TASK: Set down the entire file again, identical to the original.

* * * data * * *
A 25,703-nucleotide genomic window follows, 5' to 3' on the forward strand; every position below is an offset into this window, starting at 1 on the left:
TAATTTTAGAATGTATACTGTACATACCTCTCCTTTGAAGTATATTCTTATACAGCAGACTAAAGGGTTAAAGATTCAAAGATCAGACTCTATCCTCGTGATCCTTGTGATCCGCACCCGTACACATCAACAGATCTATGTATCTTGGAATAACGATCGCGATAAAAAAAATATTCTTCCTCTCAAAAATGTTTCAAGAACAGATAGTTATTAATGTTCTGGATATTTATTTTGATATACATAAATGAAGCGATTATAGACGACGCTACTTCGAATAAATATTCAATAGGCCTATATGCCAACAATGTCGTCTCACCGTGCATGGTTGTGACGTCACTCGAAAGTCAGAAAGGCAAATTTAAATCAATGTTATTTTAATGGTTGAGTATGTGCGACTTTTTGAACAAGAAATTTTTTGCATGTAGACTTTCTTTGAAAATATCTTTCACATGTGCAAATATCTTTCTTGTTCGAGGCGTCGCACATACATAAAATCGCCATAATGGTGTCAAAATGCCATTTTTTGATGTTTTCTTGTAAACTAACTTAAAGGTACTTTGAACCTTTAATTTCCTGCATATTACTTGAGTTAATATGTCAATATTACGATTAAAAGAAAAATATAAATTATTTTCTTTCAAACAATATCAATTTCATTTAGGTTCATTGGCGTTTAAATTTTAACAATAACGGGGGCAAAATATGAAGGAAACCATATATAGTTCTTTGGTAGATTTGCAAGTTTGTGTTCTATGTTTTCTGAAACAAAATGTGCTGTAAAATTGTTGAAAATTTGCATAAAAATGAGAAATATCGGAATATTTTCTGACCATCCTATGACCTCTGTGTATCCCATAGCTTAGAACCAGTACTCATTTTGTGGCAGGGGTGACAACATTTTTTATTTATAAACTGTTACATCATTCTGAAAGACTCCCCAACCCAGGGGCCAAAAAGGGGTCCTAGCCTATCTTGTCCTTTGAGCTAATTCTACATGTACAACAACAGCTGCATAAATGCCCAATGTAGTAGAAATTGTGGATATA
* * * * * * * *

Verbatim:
A 25,703-nucleotide genomic window follows, 5' to 3' on the forward strand; every position below is an offset into this window, starting at 1 on the left:
TAATTTTAGAATGTATACTGTACATACCTCTCCTTTGAAGTATATTCTTATACAGCAGACTAAAGGGTTAAAGATTCAAAGATCAGACTCTATCCTCGTGATCCTTGTGATCCGCACCCGTACACATCAACAGATCTATGTATCTTGGAATAACGATCGCGATAAAAAAAATATTCTTCCTCTCAAAAATGTTTCAAGAACAGATAGTTATTAATGTTCTGGATATTTATTTTGATATACATAAATGAAGCGATTATAGACGACGCTACTTCGAATAAATATTCAATAGGCCTATATGCCAACAATGTCGTCTCACCGTGCATGGTTGTGACGTCACTCGAAAGTCAGAAAGGCAAATTTAAATCAATGTTATTTTAATGGTTGAGTATGTGCGACTTTTTGAACAAGAAATTTTTTGCATGTAGACTTTCTTTGAAAATATCTTTCACATGTGCAAATATCTTTCTTGTTCGAGGCGTCGCACATACATAAAATCGCCATAATGGTGTCAAAATGCCATTTTTTGATGTTTTCTTGTAAACTAACTTAAAGGTACTTTGAACCTTTAATTTCCTGCATATTACTTGAGTTAATATGTCAATATTACGATTAAAAGAAAAATATAAATTATTTTCTTTCAAACAATATCAATTTCATTTAGGTTCATTGGCGTTTAAATTTTAACAATAACGGGGGCAAAATATGAAGGAAACCATATATAGTTCTTTGGTAGATTTGCAAGTTTGTGTTCTATGTTTTCTGAAACAAAATGTGCTGTAAAATTGTTGAAAATTTGCATAAAAATGAGAAATATCGGAATATTTTCTGACCATCCTATGACCTCTGTGTATCCCATAGCTTAGAACCAGTACTCATTTTGTGGCAGGGGTGACAACATTTTTTATTTATAAACTGTTACATCATTCTGAAAGACTCCCCAACCCAGGGGCCAAAAAGGGGTCCTAGCCTATCTTGTCCTTTGAGCTAATTCTACATGTACAACAACAGCTGCATAAATGCCCAATGTAGTAGAAATTGTGGATATA